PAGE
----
However, Ayala was an unpleasant and deeply troubled person outside the ring. He admitted to using heroin before at least 3 fights, and had assaulted women twice before his most infamous act, occurred. Ayala burgled the home of his neighbour, a young school teacher, and sexually assaulted her on New Year’s Day, 1983.

He was sentenced to 35 years in prison, but was released on 1999. 17 years after his last pro punch Ayala did the only thing he could and laced up the gloves, some 17 years past his destructive prime. A sketchy return overall saw him lose the only two meaningful bouts he was involved in. Yory Boy Campas forced him to retire after eight rounds in 2000. Anthony Bonsante knocked him out in the 11th-round of a 2003 IBA affair in Oklahoma.

A career that promised so much when it began in 1980 had petered out into the sad spectacle of a chubby, balding scrapper replacing the highly talented punching prospect who had once adorned the front cover of the Ring Magazine just waiting to be crowned as boxing’s next star.

Ayala would be arrested again in 2004 for violations of his probation and released a decade later. He would die on May 12, 2015 from an apparent drug overdose at the Zarzamora Street Gym in San Antonio, Texas. Drug paraphernalia was reported to be near his corpse at the time of grim discovery.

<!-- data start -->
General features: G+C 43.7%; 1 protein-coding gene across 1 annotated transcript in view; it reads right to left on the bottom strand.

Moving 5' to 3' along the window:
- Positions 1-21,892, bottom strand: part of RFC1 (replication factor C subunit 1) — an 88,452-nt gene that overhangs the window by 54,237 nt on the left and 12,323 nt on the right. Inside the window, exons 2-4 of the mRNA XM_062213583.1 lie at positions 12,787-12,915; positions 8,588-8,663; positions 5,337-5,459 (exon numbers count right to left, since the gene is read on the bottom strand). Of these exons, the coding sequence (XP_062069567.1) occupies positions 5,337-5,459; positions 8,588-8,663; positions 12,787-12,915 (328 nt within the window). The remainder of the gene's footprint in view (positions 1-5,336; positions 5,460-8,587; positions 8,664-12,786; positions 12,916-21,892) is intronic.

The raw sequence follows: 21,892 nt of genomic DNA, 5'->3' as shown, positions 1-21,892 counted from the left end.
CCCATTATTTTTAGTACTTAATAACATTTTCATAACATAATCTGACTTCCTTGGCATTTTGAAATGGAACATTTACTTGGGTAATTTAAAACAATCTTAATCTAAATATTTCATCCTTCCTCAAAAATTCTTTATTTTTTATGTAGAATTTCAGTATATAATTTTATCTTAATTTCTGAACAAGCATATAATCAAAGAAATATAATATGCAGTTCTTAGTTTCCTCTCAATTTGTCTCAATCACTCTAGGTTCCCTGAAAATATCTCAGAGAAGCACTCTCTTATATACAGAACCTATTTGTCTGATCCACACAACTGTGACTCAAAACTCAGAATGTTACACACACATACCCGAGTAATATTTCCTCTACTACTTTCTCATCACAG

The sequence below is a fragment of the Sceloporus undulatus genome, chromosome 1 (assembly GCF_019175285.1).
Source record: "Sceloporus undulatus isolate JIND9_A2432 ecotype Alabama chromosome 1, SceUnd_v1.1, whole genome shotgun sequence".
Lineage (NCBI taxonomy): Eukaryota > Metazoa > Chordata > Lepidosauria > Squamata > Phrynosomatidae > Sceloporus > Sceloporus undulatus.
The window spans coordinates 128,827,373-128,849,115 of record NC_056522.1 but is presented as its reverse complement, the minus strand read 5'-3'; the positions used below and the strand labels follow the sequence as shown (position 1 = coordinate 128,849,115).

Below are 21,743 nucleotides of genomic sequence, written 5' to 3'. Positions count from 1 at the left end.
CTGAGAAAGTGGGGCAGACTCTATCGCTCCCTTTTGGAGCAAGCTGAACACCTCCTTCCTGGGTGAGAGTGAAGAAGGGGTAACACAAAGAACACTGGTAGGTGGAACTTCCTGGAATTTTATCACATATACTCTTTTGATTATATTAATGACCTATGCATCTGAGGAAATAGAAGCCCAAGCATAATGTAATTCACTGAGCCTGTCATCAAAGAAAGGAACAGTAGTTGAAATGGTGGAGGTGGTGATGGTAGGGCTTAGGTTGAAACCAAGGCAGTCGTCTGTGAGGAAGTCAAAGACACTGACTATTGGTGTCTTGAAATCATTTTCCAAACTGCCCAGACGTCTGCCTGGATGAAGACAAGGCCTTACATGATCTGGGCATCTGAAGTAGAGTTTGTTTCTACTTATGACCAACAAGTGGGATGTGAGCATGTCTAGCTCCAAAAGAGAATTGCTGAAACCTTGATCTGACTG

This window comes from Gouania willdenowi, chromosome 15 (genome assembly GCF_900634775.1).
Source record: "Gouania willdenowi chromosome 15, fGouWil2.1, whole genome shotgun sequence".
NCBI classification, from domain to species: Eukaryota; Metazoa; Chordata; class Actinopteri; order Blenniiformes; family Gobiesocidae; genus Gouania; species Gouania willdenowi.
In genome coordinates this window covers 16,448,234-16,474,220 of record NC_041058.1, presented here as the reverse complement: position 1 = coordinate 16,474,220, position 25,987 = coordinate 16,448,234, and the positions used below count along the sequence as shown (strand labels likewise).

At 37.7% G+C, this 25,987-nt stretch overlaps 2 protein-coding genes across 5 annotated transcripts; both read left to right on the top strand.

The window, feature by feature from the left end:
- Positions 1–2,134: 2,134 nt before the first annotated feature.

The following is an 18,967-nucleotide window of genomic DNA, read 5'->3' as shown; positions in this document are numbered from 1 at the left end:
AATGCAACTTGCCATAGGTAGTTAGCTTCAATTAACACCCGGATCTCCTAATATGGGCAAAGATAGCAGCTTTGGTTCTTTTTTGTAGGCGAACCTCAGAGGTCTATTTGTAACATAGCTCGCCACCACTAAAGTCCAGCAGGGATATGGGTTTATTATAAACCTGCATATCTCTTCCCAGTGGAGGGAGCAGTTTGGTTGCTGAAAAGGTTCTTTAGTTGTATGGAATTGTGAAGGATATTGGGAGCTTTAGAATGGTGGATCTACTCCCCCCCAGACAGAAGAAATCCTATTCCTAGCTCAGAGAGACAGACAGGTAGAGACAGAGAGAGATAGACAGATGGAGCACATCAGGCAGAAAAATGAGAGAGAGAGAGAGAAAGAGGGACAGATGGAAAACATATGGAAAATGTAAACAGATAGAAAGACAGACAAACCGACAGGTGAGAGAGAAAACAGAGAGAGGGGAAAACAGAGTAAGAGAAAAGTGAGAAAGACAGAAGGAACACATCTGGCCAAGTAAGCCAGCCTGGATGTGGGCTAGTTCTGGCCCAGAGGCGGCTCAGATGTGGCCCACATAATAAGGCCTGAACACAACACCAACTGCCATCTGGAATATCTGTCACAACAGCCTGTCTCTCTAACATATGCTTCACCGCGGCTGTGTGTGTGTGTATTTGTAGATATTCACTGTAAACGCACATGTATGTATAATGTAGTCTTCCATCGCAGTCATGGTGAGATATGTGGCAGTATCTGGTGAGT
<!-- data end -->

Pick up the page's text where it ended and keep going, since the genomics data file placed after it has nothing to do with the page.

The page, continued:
Harry Simon

Born on Walvis Bay, Namibia, Harry Simon would make a name for himself when he represented his country as a welterweight boxer in the 1992 Summer Olympics in Barcelona. Losing against Puerto Rico’s Anibal Acevedo would not define Simon who turned pro in 1994 and built a career in neighbouring South Africa.

He would eventually win the WBO Light Middleweight and Middleweight titles in 2000 and 2001 respectively, successfully defending the latter in 2002 in a fight against Armand Krajnc. Simon defeated Ronald Winky Wright, Kevin Lueshing and Wayne Alexander along the way – remaining undefeated.

However, in 2002 when at the peak of his powers, Simon ended up in a motor vehicle accident that claimed the lives of a Belgian tourist couple and their baby. He was convicted of culpable homicide in 2005 at the lower courts and would lose his appeal on 2007, ending up having to serve his two-year prison sentence.